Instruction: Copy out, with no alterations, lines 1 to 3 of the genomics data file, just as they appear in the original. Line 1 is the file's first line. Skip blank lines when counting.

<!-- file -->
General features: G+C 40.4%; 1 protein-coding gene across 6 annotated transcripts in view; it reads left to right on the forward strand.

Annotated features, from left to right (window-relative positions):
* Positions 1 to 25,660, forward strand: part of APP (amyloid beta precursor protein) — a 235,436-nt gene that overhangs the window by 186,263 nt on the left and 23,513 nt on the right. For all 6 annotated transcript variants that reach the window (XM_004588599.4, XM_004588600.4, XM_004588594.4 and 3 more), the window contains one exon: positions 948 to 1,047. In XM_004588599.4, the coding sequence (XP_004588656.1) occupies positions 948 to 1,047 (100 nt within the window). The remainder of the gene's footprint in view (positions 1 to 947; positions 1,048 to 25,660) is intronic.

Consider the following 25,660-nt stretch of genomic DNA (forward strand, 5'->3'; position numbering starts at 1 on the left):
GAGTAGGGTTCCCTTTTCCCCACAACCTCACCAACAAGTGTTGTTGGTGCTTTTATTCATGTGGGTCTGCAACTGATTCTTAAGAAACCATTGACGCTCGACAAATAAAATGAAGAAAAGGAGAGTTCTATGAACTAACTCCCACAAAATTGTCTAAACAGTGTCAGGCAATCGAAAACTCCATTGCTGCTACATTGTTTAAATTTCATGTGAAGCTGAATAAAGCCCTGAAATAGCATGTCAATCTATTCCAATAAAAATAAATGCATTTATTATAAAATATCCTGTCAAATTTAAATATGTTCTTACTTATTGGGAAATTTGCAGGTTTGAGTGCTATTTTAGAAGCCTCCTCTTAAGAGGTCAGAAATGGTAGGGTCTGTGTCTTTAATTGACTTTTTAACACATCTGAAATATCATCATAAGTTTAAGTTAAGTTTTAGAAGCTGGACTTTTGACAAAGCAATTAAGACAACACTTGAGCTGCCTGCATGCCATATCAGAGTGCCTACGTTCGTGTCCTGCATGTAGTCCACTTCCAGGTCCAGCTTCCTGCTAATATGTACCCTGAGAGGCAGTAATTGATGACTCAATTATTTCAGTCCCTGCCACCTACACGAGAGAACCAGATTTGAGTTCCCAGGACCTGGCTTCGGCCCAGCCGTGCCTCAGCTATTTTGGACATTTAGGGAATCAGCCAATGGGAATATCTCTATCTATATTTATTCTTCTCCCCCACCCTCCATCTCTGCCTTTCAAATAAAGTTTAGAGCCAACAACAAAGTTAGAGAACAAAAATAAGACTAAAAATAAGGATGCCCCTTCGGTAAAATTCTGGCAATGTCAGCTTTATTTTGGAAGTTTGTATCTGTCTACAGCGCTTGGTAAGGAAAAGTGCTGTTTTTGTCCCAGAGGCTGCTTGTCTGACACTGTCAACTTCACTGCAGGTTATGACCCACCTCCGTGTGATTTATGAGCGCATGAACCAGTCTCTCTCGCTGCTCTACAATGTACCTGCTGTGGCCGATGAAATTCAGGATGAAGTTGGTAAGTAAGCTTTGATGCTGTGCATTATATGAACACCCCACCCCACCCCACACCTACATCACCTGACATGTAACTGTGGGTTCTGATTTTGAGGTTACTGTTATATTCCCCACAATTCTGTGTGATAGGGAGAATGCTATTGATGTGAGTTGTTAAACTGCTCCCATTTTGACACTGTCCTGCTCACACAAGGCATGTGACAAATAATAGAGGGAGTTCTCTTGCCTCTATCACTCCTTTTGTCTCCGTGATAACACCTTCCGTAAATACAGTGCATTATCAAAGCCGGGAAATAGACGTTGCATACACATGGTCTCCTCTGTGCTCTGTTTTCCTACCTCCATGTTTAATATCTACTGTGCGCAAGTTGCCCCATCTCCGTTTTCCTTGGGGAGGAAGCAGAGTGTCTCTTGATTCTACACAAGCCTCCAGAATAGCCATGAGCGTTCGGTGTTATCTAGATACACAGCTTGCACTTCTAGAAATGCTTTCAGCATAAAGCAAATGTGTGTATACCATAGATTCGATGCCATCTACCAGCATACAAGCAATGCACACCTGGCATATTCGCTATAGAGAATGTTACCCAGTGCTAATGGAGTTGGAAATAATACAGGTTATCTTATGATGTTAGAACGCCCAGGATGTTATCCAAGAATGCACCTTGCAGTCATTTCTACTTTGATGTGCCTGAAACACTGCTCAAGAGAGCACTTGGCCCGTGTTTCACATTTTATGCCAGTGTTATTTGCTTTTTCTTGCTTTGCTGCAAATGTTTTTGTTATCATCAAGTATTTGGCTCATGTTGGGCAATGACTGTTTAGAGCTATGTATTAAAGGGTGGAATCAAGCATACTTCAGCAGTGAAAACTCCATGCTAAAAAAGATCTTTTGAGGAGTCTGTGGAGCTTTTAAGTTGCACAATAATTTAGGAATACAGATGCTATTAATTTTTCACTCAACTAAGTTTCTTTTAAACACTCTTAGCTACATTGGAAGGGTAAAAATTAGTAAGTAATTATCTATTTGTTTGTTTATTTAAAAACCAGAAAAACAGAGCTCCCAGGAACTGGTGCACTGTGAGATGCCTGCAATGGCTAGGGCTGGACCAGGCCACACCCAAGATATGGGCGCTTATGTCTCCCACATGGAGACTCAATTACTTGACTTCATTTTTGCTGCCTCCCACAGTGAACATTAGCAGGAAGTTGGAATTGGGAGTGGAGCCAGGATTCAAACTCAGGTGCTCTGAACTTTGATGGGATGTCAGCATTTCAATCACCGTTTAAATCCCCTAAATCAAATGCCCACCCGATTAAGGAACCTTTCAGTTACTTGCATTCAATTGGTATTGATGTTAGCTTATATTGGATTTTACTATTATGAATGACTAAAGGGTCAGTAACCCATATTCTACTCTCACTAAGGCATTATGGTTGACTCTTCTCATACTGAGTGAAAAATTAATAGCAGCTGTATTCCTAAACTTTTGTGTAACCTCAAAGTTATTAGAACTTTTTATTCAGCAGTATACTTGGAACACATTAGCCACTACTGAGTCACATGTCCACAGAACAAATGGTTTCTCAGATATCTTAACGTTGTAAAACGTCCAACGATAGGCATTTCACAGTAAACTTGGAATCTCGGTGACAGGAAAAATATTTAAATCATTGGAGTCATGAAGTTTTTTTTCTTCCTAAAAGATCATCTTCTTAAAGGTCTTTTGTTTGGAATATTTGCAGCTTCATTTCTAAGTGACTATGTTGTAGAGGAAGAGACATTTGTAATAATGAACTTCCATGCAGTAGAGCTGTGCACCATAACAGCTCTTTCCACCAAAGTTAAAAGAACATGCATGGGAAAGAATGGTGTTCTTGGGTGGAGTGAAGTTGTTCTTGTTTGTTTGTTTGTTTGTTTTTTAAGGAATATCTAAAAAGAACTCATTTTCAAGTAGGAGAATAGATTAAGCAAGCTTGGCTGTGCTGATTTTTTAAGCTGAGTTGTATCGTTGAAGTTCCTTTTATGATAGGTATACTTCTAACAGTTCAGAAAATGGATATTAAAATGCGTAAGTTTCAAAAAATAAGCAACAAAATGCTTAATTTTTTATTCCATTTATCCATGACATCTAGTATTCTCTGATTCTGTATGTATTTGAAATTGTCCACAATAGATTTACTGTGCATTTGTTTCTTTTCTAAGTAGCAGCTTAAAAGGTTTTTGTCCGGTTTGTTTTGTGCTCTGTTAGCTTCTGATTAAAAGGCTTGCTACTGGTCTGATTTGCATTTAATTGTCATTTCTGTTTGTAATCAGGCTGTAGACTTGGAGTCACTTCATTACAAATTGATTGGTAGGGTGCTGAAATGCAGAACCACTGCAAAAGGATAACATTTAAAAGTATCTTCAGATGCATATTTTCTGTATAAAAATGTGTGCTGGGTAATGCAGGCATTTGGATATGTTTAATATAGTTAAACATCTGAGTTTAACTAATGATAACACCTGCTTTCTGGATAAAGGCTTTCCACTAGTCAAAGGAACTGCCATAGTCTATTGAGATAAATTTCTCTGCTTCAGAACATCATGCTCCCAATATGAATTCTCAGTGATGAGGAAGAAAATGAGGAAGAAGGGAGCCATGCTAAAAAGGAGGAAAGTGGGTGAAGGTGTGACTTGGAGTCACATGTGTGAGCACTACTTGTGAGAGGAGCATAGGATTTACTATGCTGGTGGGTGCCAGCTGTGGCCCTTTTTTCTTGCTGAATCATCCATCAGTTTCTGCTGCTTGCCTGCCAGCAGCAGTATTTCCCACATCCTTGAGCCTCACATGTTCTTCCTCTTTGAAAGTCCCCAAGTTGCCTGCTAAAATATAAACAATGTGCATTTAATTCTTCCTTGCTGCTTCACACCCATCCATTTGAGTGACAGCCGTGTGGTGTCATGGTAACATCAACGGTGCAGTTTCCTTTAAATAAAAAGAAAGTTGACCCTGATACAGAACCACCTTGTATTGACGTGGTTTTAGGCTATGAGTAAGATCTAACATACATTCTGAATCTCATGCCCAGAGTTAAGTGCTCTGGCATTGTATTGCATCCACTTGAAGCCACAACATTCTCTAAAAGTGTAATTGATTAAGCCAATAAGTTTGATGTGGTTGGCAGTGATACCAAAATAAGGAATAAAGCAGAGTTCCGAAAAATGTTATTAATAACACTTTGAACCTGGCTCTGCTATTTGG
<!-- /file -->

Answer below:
General features: G+C 40.4%; 1 protein-coding gene across 6 annotated transcripts in view; it reads left to right on the forward strand.

Annotated features, from left to right (window-relative positions):
* Positions 1 to 25,660, forward strand: part of APP (amyloid beta precursor protein) — a 235,436-nt gene that overhangs the window by 186,263 nt on the left and 23,513 nt on the right. For all 6 annotated transcript variants that reach the window (XM_004588599.4, XM_004588600.4, XM_004588594.4 and 3 more), the window contains one exon: positions 948 to 1,047. In XM_004588599.4, the coding sequence (XP_004588656.1) occupies positions 948 to 1,047 (100 nt within the window). The remainder of the gene's footprint in view (positions 1 to 947; positions 1,048 to 25,660) is intronic.